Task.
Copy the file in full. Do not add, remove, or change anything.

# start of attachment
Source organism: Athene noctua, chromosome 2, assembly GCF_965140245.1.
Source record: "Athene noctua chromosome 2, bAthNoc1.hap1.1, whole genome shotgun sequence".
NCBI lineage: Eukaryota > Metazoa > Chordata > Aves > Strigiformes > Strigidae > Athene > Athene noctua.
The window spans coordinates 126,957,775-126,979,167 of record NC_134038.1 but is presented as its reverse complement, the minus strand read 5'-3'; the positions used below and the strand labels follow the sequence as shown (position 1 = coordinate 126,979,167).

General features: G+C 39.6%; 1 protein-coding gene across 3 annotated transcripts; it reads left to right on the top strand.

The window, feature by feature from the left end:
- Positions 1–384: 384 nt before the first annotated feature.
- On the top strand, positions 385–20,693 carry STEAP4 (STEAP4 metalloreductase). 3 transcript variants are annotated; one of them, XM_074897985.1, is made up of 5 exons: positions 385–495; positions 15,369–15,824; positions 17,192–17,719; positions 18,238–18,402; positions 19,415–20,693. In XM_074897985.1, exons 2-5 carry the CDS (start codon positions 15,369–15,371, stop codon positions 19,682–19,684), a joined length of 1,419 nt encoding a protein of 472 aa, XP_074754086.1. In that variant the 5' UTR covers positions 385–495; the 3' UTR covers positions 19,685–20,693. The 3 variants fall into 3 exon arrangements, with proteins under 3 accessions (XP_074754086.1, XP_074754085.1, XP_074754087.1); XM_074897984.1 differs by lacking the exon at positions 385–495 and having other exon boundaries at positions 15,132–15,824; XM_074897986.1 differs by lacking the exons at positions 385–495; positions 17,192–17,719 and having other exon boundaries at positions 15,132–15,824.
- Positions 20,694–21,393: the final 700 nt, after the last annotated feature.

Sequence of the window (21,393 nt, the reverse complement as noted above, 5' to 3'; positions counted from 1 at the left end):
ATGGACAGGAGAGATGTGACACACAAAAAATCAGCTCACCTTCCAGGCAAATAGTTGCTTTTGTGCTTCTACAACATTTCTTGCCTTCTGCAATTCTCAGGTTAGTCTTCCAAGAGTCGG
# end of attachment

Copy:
Source organism: Athene noctua, chromosome 2, assembly GCF_965140245.1.
Source record: "Athene noctua chromosome 2, bAthNoc1.hap1.1, whole genome shotgun sequence".
NCBI lineage: Eukaryota > Metazoa > Chordata > Aves > Strigiformes > Strigidae > Athene > Athene noctua.
The window spans coordinates 126,957,775-126,979,167 of record NC_134038.1 but is presented as its reverse complement, the minus strand read 5'-3'; the positions used below and the strand labels follow the sequence as shown (position 1 = coordinate 126,979,167).

General features: G+C 39.6%; 1 protein-coding gene across 3 annotated transcripts; it reads left to right on the top strand.

The window, feature by feature from the left end:
- Positions 1–384: 384 nt before the first annotated feature.
- On the top strand, positions 385–20,693 carry STEAP4 (STEAP4 metalloreductase). 3 transcript variants are annotated; one of them, XM_074897985.1, is made up of 5 exons: positions 385–495; positions 15,369–15,824; positions 17,192–17,719; positions 18,238–18,402; positions 19,415–20,693. In XM_074897985.1, exons 2-5 carry the CDS (start codon positions 15,369–15,371, stop codon positions 19,682–19,684), a joined length of 1,419 nt encoding a protein of 472 aa, XP_074754086.1. In that variant the 5' UTR covers positions 385–495; the 3' UTR covers positions 19,685–20,693. The 3 variants fall into 3 exon arrangements, with proteins under 3 accessions (XP_074754086.1, XP_074754085.1, XP_074754087.1); XM_074897984.1 differs by lacking the exon at positions 385–495 and having other exon boundaries at positions 15,132–15,824; XM_074897986.1 differs by lacking the exons at positions 385–495; positions 17,192–17,719 and having other exon boundaries at positions 15,132–15,824.
- Positions 20,694–21,393: the final 700 nt, after the last annotated feature.

Sequence of the window (21,393 nt, the reverse complement as noted above, 5' to 3'; positions counted from 1 at the left end):
ATGGACAGGAGAGATGTGACACACAAAAAATCAGCTCACCTTCCAGGCAAATAGTTGCTTTTGTGCTTCTACAACATTTCTTGCCTTCTGCAATTCTCAGGTTAGTCTTCCAAGAGTCGG